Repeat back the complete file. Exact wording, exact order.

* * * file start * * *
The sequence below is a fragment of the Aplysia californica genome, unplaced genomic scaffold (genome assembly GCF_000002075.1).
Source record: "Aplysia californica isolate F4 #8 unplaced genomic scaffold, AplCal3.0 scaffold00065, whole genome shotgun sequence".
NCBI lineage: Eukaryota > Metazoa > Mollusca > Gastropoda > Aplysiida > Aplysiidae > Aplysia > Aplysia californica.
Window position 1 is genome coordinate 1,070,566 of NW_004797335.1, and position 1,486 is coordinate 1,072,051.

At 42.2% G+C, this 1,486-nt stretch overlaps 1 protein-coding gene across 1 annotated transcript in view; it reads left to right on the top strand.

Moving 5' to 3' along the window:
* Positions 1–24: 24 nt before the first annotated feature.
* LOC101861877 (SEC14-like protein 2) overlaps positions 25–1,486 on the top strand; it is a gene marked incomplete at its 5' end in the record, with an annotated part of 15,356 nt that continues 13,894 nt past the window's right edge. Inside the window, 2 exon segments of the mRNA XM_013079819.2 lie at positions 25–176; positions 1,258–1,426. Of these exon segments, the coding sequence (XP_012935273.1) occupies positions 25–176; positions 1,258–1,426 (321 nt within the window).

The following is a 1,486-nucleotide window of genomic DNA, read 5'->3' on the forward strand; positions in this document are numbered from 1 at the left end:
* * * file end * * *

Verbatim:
The sequence below is a fragment of the Aplysia californica genome, unplaced genomic scaffold (genome assembly GCF_000002075.1).
Source record: "Aplysia californica isolate F4 #8 unplaced genomic scaffold, AplCal3.0 scaffold00065, whole genome shotgun sequence".
NCBI lineage: Eukaryota > Metazoa > Mollusca > Gastropoda > Aplysiida > Aplysiidae > Aplysia > Aplysia californica.
Window position 1 is genome coordinate 1,070,566 of NW_004797335.1, and position 1,486 is coordinate 1,072,051.

At 42.2% G+C, this 1,486-nt stretch overlaps 1 protein-coding gene across 1 annotated transcript in view; it reads left to right on the top strand.

Moving 5' to 3' along the window:
* Positions 1–24: 24 nt before the first annotated feature.
* LOC101861877 (SEC14-like protein 2) overlaps positions 25–1,486 on the top strand; it is a gene marked incomplete at its 5' end in the record, with an annotated part of 15,356 nt that continues 13,894 nt past the window's right edge. Inside the window, 2 exon segments of the mRNA XM_013079819.2 lie at positions 25–176; positions 1,258–1,426. Of these exon segments, the coding sequence (XP_012935273.1) occupies positions 25–176; positions 1,258–1,426 (321 nt within the window).

The following is a 1,486-nucleotide window of genomic DNA, read 5'->3' on the forward strand; positions in this document are numbered from 1 at the left end: